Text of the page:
Hang on a minute! What is all this stuff about ‘engagement’? Everywhere I look these days membership organisations are talking about engagement as though it was the be all and end all of their existence. But why? And what do they mean by the term? Look up ‘engage’ in any shorter dictionary and – apart from a ‘promise to marry’ – to engage somebody means to attract or hold their attention of sympathy, or to cause them to participate. But that isn’t what the tech wizards appear to mean when they come knocking at your door with a ‘solution’ to your dwindling membership. What they have in mind seems much more superficial. Just clicking in some cases!
Now, if I click an online petition, that no more makes me an activist, than liking a post or a tweet makes me engaged with the author or their organisation. The truth is, there is no definition! We may have been bandying the word around since the mid-2000s, but in reality you can make engagement mean anything you like. It could be defined as consumers’ behaviour online, or the strategies brands use to attract attention, or the things you can count. Context is everything!
If you’re a writer looking for blog readers, or you’re an ecommerce site looking for shares, it will alter the type of engagement you’re looking for. If you want people to purchase, then it’s all about the first meeting and activity leading up to the sale. But if you’re a blogger, then engagement may be a comment or a share by an influencer.
When it comes to associations, I contend that engagement is the result of a member investing time and money with them in exchange for value. That value may me financial, practical, emotional, or a sense of belonging. The more resources they invest, the more engaged they are. And that happy state can’t be brought about by clicks alone!
Engagement is also about value. The value for the person doing the engaging as well as the value of that engagement for the association. It’s not the ‘output’ of a programme, but the strategies and actions that go into establishing relationships. It’s a discipline not a goal.
So, I reckon that any system that offers to analyse your engagement by counting clicks is leading you into a fool’s paradise. Vacuous statistics are just vanity metrics. Handy for keeping critics off your back, but essentially worthless when it comes to predicting outcomes or measuring success!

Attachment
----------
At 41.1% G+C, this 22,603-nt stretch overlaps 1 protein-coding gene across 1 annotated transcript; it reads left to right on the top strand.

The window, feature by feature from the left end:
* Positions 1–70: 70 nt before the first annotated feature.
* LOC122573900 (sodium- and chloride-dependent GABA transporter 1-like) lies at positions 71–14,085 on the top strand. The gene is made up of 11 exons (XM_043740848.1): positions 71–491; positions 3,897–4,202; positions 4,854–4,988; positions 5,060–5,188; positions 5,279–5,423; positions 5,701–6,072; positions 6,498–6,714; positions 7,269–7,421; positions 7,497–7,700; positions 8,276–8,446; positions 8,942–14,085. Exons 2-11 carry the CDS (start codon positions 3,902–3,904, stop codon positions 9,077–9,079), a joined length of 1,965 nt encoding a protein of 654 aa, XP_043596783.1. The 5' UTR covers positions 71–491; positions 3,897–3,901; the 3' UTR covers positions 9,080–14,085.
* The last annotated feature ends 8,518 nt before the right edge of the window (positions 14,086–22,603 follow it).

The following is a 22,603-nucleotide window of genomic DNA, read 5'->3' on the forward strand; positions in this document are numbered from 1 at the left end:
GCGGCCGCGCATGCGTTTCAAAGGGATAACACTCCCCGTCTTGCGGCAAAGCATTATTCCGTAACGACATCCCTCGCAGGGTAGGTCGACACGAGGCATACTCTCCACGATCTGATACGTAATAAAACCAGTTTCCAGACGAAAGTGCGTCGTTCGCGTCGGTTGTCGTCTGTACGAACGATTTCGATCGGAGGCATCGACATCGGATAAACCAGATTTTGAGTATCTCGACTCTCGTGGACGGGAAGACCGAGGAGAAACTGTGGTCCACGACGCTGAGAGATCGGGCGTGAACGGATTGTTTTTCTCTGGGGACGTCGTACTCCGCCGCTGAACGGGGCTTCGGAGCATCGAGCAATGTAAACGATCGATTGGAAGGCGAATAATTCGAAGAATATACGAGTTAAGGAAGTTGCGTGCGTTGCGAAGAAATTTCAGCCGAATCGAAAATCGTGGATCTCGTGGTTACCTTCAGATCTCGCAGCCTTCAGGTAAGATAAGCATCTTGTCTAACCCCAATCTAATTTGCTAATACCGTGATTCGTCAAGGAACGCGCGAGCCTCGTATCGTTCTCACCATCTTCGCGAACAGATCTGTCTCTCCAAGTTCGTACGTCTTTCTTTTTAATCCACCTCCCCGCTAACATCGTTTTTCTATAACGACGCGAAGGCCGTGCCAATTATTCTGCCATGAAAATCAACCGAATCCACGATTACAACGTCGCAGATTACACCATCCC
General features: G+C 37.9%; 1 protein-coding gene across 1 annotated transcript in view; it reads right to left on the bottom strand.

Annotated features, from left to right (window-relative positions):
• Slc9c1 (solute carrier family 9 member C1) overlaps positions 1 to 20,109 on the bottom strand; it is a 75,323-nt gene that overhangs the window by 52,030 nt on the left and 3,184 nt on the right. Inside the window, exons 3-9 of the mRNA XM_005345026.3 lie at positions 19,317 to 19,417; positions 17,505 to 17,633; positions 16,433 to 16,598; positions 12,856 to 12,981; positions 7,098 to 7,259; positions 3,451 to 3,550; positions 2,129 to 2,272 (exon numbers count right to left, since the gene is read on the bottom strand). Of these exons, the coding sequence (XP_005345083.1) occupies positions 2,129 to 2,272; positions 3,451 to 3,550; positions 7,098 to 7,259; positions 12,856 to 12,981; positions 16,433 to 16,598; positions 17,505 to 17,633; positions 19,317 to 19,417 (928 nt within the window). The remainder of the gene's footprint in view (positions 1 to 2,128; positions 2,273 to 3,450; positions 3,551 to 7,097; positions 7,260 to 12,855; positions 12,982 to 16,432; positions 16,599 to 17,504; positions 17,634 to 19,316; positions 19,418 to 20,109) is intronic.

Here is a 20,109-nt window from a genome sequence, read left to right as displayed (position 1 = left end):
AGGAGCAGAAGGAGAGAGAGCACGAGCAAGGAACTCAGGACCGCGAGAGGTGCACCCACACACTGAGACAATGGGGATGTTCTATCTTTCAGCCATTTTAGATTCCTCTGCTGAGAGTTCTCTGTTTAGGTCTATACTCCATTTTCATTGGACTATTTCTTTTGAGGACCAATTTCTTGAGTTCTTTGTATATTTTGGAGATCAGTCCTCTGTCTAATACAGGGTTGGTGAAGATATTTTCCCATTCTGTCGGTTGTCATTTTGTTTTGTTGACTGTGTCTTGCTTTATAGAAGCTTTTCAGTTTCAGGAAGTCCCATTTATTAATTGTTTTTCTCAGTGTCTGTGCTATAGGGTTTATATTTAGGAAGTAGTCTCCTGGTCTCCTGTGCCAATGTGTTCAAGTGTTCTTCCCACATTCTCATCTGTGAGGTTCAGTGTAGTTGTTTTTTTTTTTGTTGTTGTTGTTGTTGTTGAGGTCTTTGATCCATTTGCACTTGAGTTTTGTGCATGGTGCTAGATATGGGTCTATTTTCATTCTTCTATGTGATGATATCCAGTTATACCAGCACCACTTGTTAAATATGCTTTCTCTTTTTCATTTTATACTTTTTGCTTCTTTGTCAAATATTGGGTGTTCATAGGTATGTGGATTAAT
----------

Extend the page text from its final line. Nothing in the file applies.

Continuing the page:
The twin goals of most associations are member acquisition and retention. When it comes to acquisition, the numbers that view your website, blog, or twitter account; share content from your publications; or even read your press coverage, are superficial. They’re not a signal that you have held attention or triggered participation. And transactional interactions, like buying a product, or paying for a course, are unreliable as an indicator of likely member retention. Attention gained through financial incentive tends to be transient!
It’s only when you put issues of empathy into the mix that you can really start to measure engagement; when participants align with your ethos, and the significance of the relationship outweighs the financial cost of membership! Indicators of that state of mind are a willingness to write or speak on your behalf; volunteer for a committee or task force; serve in a leadership role; achieve status; invest in sponsorship or similar. Of course, not every member can achieve this, but at least they should have the feeling that they could!
Healthy associations create more engagement opportunities in areas that create value for both organisation and member. Strategically, it’s also worthwhile for associations to plot the members likely progress from pre to post engagement, and consider what the first steps on the commitment escalator might be. As an efficient flow from low to high value engagement will tend to be healthier from both revenue and mission fulfilment perspectives.
Edition 259, Association News, 9th June 2017